Upcoming meetings may play key role in creek bank decision
Last updated 7/10/2020 at 11:27am
Although officials have been continually discussing possible solutions to the erosion of creek bank along Fountain Creek and Southmoor Drive recently, one Fountain City Council member says he is concerned about getting enough support for the final decision.
To that end, Mayor Pro Tem Greg Lauer is hoping to inform the public about the severity of the situation in hopes that citizens will voice their own concerns directly to the decision-makers.
While the Fountain Creek Watershed, Flood Control and Greenway District Board will, indeed, consider many factors when deciding on a project, Lauer believes it will be very important to have public support during the next three District-related Zoom tele-meetings:
Citizens Advisory Group, Friday, July 10 at 9:30 a.m.
Monetary Mitigation Fund Advisory Committee, Wednesday, July 15, at 10 a.m.
Board of Directors, Friday, July 24, at 2 p.m.
Individuals will need to email [email protected] to get a link to the virtual meeting before attending.
"These three meetings are the last three major steps along the way to getting a project on Southmoor Drive to make the area safer for residents and businesses in that corridor, as well as making the creek safer and better for all our downstream neighbors," Lauer said.
In April, safety concerns prompted the city of Fountain to close a small portion of Southmoor Drive just north of the American Legion building. Concrete barriers near the roadway have fallen down the creekbank, and officials feared further damage could occur in the near future, especially when heavy rains hit.
Lauer estimates the creek bank has moved another foot or so toward the road at the closest edge, and drone footage suggests the shoulder of the road at that point is essentially a shelf, which will likely fall into the creek in the near future.
Lauer has said that recent Fountain Creek Watershed District committee meetings have been mostly positive, as members seemed truly concerned about the situation. Although he knew funding would be a big hurdle, he has continued to be "cautiously optimistic" that the needed work would be approved.
However, the most recent discussions have been less positive, and he worries that stakeholders from Pueblo might sway necessary votes away from approval.
"For years, people in Pueblo County have insisted that the best way to protect them from Fountain Creek floods is to do something about the water up in El Paso County," he said. "But, over the last three years, they have changed the evaluation criteria, and even attempted to change the wording of their own SDS 1041 permit to make it more and more difficult for the Fountain Creek Watershed District to approve and fund projects in El Paso County."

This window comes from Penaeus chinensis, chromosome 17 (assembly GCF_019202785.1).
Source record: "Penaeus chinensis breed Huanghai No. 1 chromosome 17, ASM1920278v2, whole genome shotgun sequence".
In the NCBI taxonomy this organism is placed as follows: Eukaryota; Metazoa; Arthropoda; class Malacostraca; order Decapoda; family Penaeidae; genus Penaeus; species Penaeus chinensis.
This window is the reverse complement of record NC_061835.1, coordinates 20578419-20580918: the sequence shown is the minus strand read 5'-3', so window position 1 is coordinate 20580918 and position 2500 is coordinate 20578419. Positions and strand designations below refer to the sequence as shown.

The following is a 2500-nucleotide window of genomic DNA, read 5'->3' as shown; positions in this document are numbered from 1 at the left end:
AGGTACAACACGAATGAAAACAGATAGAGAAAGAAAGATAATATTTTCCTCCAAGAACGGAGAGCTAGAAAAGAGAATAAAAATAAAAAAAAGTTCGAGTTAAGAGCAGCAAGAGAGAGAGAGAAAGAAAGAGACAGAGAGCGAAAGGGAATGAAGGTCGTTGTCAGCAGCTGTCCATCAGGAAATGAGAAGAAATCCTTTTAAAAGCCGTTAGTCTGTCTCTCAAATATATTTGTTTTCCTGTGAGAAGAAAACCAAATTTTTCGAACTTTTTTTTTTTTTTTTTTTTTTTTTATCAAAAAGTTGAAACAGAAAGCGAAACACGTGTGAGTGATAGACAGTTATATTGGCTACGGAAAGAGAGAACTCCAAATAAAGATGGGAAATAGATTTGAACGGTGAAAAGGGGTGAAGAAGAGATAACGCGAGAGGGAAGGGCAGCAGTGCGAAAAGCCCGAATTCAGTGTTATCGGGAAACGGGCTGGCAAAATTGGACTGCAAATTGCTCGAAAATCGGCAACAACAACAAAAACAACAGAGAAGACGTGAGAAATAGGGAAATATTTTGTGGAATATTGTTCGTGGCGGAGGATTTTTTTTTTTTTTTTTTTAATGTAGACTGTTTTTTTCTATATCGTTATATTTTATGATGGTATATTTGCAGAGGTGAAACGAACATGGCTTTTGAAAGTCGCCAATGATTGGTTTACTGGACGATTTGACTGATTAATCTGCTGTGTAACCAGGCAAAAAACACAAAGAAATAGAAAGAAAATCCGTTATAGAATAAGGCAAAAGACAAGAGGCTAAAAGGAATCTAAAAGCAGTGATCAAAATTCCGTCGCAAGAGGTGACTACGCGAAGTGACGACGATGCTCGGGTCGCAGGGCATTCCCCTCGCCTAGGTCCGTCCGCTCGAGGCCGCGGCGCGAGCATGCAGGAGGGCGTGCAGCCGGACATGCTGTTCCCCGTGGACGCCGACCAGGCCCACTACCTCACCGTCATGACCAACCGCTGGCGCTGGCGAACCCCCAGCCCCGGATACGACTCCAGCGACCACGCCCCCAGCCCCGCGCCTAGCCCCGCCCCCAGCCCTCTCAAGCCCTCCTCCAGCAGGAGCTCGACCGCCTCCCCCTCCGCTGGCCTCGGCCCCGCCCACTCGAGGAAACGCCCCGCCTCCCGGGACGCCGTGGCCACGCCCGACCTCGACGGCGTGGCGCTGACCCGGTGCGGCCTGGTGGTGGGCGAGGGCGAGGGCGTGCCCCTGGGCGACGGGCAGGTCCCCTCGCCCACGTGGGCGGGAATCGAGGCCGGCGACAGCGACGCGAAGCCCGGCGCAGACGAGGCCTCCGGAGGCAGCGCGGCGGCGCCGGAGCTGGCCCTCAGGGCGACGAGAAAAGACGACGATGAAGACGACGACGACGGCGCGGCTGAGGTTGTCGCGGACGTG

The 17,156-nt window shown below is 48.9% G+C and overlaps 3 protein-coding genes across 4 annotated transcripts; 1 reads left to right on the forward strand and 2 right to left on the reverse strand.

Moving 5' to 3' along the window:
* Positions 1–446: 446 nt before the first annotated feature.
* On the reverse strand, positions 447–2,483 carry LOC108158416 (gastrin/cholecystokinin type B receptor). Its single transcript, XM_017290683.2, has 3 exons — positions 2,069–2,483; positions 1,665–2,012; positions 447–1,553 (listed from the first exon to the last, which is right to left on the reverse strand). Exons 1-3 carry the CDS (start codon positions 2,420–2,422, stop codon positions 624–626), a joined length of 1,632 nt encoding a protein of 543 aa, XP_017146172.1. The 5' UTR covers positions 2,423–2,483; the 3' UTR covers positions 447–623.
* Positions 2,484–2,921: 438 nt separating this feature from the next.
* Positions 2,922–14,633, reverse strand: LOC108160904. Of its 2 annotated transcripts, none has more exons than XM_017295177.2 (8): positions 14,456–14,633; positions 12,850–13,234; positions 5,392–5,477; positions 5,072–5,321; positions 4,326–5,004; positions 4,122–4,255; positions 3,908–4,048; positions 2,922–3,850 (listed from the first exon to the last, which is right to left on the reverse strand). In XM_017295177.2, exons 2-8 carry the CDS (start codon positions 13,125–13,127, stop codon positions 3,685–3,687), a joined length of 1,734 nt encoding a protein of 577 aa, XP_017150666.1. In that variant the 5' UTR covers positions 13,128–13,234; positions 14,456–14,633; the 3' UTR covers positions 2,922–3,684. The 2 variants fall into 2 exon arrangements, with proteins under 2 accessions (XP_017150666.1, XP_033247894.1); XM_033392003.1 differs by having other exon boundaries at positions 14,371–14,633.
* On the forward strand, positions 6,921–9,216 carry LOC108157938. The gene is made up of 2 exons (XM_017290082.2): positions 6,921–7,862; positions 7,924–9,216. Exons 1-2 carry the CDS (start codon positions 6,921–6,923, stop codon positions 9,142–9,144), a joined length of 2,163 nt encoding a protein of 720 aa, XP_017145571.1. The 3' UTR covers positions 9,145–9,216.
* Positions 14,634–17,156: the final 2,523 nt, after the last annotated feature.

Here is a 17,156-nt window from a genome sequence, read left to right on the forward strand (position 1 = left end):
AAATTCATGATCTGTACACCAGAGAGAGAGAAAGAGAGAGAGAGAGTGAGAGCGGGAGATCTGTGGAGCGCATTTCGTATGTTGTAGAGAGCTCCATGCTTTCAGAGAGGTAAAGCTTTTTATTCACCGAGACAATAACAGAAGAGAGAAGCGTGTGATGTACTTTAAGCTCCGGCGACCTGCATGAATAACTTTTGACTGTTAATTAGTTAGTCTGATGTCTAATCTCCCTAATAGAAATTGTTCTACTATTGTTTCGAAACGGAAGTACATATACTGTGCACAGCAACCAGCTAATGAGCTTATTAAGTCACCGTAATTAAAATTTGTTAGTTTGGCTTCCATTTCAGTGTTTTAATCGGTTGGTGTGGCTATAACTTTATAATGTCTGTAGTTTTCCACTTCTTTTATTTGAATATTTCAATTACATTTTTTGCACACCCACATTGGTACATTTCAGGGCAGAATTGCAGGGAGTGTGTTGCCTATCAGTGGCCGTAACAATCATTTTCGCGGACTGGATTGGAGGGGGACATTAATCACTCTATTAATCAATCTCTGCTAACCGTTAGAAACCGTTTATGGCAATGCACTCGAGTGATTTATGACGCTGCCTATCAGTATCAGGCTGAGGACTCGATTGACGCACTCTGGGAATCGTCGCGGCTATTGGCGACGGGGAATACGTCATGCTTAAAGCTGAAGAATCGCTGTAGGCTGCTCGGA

Lauer noted that three years ago, two projects along Southmoor Drive were the No. 2 and No. 3 highest priority projects being considered by the Monetary Mitigation Fund Advisory Committee, based on criteria the committee all agreed should be used to evaluate projects they would recommend to the Board of Directors.
"But, just before those projects could be considered for action, several committee members proposed re-evaluating the top 10 projects by removing one of the more heavily weighted criteria, and our Southmoor projects dropped further down the list," he said. "That move cleared the way for other projects in Pueblo County to be approved and funded."
And then, at last month's Monetary Mitigation Fund Advisory Committee, several people representing Pueblo County informed people attending the Zoom call that Pueblo County representatives are developing their own criteria to ensure that projects "provide substantial benefit to Pueblo County," Lauer said.
In point of fact, the SDS 1041 permit requires that projects provide "substantial and not merely incidental benefits to Fountain Creek within Pueblo County" (Pueblo County SDS 1041 Permit, as quoted at https://www.fountain-crk.org/about/monetary-mitigation-fund/, emphasis added).